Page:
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Using rigged prepaid debit cards, criminals withdrew $13 million from ATMs in a day.
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updated 8/26/2011 5:59:52 PM ET 2011-08-26T21:59:52

A coordinated cyber criminal network pulled off one of the largest and most complex banking heists ever, withdrawing $13 million in one day from ATMs in six countries.

The massive breach hit Fidelity National Information Services Inc. (FIS), a Jacksonville, Fla.-based firm that processes prepaid debit cards. FIS disclosed the breach on May 5, but security researcher Brian Krebs dug deeper and found out the true scope of the devastating crime, which he reported in his KrebsonSecurity blog.

According to Krebs' sources, the attackers first broke into FIS' network and gained unauthorized access to the company's database, where each debit card customer's balances are stored.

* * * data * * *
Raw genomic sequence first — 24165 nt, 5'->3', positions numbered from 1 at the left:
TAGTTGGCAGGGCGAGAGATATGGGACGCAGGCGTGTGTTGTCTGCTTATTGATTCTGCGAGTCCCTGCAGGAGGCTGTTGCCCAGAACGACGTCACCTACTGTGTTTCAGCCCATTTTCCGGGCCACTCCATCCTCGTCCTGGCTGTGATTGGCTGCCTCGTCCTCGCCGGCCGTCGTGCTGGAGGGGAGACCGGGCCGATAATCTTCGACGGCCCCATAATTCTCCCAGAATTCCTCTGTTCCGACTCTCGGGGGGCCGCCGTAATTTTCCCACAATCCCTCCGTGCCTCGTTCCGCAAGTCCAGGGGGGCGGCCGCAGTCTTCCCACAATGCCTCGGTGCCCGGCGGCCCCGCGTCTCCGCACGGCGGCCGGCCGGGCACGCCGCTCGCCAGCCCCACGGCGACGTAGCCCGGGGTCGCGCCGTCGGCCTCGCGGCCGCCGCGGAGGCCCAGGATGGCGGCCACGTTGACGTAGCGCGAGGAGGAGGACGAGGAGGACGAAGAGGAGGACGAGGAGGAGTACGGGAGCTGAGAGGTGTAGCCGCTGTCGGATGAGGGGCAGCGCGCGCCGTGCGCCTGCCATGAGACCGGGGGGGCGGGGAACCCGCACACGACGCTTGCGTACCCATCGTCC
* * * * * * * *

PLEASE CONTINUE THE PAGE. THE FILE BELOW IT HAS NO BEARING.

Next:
FIS' prepaid debit cards include a fraud protection policy that limits the amount cardholders can withdraw from an ATM with a 24-hour period. Furthermore, once the balance on the cards is reached, the cards cannot be used until their owners put more money back onto the cards.

Here's where the criminals got crafty: they obtained 22 legitimate cards, eliminated each card's withdrawal limit, and cloned them, sending copies to conspirators in Greece, Russia, Spain, Sweden, Ukraine and the United Kingdom. When the prepaid limit on each card got too low, the hackers simply reloaded the fraudulent cards remotely.

At the close of the business day on Saturday, March 5, the criminals began taking out money from ATMs. By Sunday evening, the scam was over, and the attackers had stolen $13 million.

Krebs said it is not clear who is behind the attack on FIS, although the characteristics of the scheme put it in line with similar crimes perpetrated by cyber criminals in Estonia and Russia.

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